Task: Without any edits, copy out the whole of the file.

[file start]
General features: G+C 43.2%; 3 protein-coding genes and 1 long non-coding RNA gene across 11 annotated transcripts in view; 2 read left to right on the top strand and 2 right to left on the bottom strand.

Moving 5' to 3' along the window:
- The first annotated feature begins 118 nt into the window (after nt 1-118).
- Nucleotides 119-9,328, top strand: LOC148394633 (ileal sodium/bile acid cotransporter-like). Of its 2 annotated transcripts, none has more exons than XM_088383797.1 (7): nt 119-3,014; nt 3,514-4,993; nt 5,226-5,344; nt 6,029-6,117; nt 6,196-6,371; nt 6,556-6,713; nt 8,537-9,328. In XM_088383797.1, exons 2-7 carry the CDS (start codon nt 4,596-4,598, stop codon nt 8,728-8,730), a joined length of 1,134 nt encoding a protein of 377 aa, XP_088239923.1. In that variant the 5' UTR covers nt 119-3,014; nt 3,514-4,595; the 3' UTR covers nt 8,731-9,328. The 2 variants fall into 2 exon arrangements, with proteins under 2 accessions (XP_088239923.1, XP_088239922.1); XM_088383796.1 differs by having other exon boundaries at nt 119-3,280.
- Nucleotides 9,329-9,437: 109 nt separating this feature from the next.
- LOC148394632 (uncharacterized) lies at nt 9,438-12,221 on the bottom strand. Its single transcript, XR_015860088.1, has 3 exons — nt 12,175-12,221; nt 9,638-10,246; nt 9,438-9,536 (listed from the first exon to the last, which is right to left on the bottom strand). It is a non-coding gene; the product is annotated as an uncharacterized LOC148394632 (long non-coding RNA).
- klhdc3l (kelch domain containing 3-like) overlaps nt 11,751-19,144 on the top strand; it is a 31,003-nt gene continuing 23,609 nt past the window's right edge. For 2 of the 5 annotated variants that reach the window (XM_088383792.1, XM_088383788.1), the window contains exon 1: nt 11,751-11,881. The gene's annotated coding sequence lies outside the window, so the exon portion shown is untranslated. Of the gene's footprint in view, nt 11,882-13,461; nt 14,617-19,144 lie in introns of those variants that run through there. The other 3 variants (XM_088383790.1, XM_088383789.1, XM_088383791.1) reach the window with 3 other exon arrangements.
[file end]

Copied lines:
General features: G+C 43.2%; 3 protein-coding genes and 1 long non-coding RNA gene across 11 annotated transcripts in view; 2 read left to right on the top strand and 2 right to left on the bottom strand.

Moving 5' to 3' along the window:
- The first annotated feature begins 118 nt into the window (after nt 1-118).
- Nucleotides 119-9,328, top strand: LOC148394633 (ileal sodium/bile acid cotransporter-like). Of its 2 annotated transcripts, none has more exons than XM_088383797.1 (7): nt 119-3,014; nt 3,514-4,993; nt 5,226-5,344; nt 6,029-6,117; nt 6,196-6,371; nt 6,556-6,713; nt 8,537-9,328. In XM_088383797.1, exons 2-7 carry the CDS (start codon nt 4,596-4,598, stop codon nt 8,728-8,730), a joined length of 1,134 nt encoding a protein of 377 aa, XP_088239923.1. In that variant the 5' UTR covers nt 119-3,014; nt 3,514-4,595; the 3' UTR covers nt 8,731-9,328. The 2 variants fall into 2 exon arrangements, with proteins under 2 accessions (XP_088239923.1, XP_088239922.1); XM_088383796.1 differs by having other exon boundaries at nt 119-3,280.
- Nucleotides 9,329-9,437: 109 nt separating this feature from the next.
- LOC148394632 (uncharacterized) lies at nt 9,438-12,221 on the bottom strand. Its single transcript, XR_015860088.1, has 3 exons — nt 12,175-12,221; nt 9,638-10,246; nt 9,438-9,536 (listed from the first exon to the last, which is right to left on the bottom strand). It is a non-coding gene; the product is annotated as an uncharacterized LOC148394632 (long non-coding RNA).
- klhdc3l (kelch domain containing 3-like) overlaps nt 11,751-19,144 on the top strand; it is a 31,003-nt gene continuing 23,609 nt past the window's right edge. For 2 of the 5 annotated variants that reach the window (XM_088383792.1, XM_088383788.1), the window contains exon 1: nt 11,751-11,881. The gene's annotated coding sequence lies outside the window, so the exon portion shown is untranslated. Of the gene's footprint in view, nt 11,882-13,461; nt 14,617-19,144 lie in introns of those variants that run through there. The other 3 variants (XM_088383790.1, XM_088383789.1, XM_088383791.1) reach the window with 3 other exon arrangements.